The Peabody Museum of Archaeology and Ethnology
presents a new exhibition and publication, Avenue Patrice Lumumba: Photographs by Guy Tillim. As the first recipient of the Robert Gardner Fellowship in Photography at the Peabody Museum, Guy Tillim traveled through Angola, Mozambique, Congo, and Madagascar, documenting the grand colonial architecture and how it has become part of a contemporary African stage.
Guy Tillims large photographs reveal the decay and detritus of colonialism in Western and Southern Africa on a scale both monumental and slight. He exposes the stains, cracks, and filth of huge, crumbling institutional structures: post offices, schools, offices, hotels, banks. He winds around their staircases and looks through their windows, finding offices and classrooms devoid of basic equipment and furniture. While the people in these images are almost peripheralat the frames edges, with turned backs, or slightly out of focusthere is an acute sense of humanity in the images, shown through the personal objects left behind: an umbrella, a house plant, a purse, a book.
As Tillim told an interviewer in 2008, The buildings are very much inhabited, but many are decaying, so the challenge was not to become a connoisseur of decay, or come up with some sort of Havana-esque vision. Id thought about this project for quite a number of years, wondered how Id ever get around to it. Then the Fellowship came. (a. magazine, July 2008.)
The exhibition opens Wednesday, April 29, 2009 and will remain on view through September 8, 2009. There will be a book signing of Avenue Patrice Lumumba: Photographs by Guy Tillim at the opening.
Guy Tillim is an award-winning documentary still photographer from South Africa. Tillim began his professional career in 1986 and worked as a freelance photojournalist for the local and foreign media, including Reuters and Agence France-Presse. He has exhibited in more than a dozen countries and published in numerous volumes and journals; his work has focused on documenting social conflict and inequality in the countries of Africa. From teenage soldiers in Rwanda to civil war in Congo to the dislocation of entire populations in Angola, Tillim returns to lands whose violence he once covered as a journalist to recover the shadows that violence produced in the people and lands.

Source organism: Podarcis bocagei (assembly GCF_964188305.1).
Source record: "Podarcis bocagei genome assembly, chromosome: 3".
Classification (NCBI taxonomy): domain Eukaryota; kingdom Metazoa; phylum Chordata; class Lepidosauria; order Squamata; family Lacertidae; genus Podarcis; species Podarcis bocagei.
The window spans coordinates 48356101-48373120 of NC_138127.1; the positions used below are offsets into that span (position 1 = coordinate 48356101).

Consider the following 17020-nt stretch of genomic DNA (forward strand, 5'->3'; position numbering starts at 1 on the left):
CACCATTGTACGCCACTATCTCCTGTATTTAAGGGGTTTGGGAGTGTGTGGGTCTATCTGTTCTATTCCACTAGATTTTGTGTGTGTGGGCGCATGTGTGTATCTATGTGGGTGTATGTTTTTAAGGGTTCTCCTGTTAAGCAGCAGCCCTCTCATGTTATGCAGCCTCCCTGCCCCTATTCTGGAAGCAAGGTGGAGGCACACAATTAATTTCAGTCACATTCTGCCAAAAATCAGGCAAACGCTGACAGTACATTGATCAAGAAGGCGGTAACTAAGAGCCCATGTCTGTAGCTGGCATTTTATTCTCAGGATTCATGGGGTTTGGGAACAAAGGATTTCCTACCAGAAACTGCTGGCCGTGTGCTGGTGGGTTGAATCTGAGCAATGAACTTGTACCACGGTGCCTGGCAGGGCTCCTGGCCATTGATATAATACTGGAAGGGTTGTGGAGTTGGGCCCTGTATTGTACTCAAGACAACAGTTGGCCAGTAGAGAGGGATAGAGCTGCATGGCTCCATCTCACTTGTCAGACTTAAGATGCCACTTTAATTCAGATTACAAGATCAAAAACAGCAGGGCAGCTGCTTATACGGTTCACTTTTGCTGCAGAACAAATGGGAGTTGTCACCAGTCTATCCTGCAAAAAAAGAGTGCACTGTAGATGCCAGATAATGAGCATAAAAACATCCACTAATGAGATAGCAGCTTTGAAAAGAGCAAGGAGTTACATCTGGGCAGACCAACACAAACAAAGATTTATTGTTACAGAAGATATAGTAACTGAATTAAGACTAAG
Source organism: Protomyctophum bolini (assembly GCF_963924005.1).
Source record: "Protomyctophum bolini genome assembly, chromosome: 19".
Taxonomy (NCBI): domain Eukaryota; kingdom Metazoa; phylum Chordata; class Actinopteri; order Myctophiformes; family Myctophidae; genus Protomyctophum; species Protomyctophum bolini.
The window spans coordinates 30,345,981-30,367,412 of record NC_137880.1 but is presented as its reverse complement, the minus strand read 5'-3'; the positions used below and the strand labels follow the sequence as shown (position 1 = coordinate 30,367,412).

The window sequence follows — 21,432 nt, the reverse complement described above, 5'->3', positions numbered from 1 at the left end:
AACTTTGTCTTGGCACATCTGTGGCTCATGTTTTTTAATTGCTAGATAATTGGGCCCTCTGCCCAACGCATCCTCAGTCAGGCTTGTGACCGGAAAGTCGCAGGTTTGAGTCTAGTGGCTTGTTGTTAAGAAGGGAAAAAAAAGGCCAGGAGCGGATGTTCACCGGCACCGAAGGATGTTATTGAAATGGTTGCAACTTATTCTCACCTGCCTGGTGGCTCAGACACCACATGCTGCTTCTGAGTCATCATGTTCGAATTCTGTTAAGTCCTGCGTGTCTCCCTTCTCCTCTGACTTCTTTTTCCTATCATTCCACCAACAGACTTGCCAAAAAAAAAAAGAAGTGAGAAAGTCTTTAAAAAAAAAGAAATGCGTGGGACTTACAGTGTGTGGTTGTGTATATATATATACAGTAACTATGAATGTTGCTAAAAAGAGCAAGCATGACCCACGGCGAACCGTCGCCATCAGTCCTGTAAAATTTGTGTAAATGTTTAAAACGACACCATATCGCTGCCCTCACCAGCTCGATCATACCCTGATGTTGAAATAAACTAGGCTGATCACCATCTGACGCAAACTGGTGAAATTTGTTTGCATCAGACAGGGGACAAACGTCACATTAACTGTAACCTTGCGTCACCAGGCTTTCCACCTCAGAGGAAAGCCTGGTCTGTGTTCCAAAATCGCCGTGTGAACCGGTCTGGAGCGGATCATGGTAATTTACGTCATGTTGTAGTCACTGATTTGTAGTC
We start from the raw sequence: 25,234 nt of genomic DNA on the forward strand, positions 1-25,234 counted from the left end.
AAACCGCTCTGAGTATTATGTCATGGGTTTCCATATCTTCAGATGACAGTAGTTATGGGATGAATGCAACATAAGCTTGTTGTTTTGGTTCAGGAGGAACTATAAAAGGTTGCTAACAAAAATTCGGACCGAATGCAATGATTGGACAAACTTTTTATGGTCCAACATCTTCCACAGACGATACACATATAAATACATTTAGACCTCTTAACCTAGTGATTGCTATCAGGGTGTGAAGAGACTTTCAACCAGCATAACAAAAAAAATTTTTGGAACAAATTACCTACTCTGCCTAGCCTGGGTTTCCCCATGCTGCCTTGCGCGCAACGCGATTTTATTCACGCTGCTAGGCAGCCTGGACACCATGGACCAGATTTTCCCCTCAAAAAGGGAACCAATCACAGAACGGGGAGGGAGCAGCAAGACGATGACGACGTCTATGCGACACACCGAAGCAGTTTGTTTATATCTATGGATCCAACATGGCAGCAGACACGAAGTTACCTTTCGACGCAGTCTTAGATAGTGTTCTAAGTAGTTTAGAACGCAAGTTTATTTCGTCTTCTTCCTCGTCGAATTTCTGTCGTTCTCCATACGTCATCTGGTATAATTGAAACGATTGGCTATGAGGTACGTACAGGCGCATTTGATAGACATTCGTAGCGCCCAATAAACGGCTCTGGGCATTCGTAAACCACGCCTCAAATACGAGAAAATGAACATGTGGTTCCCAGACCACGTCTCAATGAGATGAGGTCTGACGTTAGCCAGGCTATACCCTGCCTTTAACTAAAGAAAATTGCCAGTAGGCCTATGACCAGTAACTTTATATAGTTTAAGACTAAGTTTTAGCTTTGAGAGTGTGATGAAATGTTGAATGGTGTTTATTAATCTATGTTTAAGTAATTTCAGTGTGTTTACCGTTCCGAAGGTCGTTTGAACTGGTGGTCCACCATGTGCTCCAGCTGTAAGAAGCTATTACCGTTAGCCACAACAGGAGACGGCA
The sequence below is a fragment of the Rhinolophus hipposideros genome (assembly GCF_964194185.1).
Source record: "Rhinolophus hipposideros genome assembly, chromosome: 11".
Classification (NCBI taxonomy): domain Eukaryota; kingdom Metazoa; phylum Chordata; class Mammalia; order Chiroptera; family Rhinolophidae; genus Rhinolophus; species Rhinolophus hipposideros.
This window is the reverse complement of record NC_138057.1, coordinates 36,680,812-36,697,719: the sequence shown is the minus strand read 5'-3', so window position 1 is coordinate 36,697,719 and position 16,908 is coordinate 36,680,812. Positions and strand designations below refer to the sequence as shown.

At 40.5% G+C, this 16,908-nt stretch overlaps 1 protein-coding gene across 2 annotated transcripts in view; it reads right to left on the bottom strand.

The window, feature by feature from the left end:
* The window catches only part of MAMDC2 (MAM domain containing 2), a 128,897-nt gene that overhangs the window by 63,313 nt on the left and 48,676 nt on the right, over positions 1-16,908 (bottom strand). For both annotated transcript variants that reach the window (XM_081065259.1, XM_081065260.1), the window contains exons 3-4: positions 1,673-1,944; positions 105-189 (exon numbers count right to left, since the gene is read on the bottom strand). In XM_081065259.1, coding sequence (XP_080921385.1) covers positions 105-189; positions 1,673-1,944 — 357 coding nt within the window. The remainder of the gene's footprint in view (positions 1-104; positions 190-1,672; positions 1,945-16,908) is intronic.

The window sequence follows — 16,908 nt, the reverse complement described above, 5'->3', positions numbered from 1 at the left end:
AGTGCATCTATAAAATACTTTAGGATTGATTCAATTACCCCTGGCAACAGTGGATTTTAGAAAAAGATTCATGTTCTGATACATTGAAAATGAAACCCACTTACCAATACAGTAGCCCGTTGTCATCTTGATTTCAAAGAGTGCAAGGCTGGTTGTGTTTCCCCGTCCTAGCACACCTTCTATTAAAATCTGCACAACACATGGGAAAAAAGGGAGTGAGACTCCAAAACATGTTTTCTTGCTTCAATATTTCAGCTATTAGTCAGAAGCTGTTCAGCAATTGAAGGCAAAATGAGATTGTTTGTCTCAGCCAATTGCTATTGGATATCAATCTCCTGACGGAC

In the words of arts curator Michket Krifa, Guy Tillim
combines a profound sense of historic documentation of African countries ravaged by conflicts and tragedies of all kinds and a very stringent formal aesthetic devoid of all mannerism.
Tillim has received many awards for his work including the Prix SCAM (Société civile des auteurs multimédia) Roger Pic in 2002, the Higashikawa Overseas Photographer Award (Japan) in 2003, the 2004 DaimlerChrysler Arts Award for South African photography, and the 2005 Leica Oskar Barnack Award.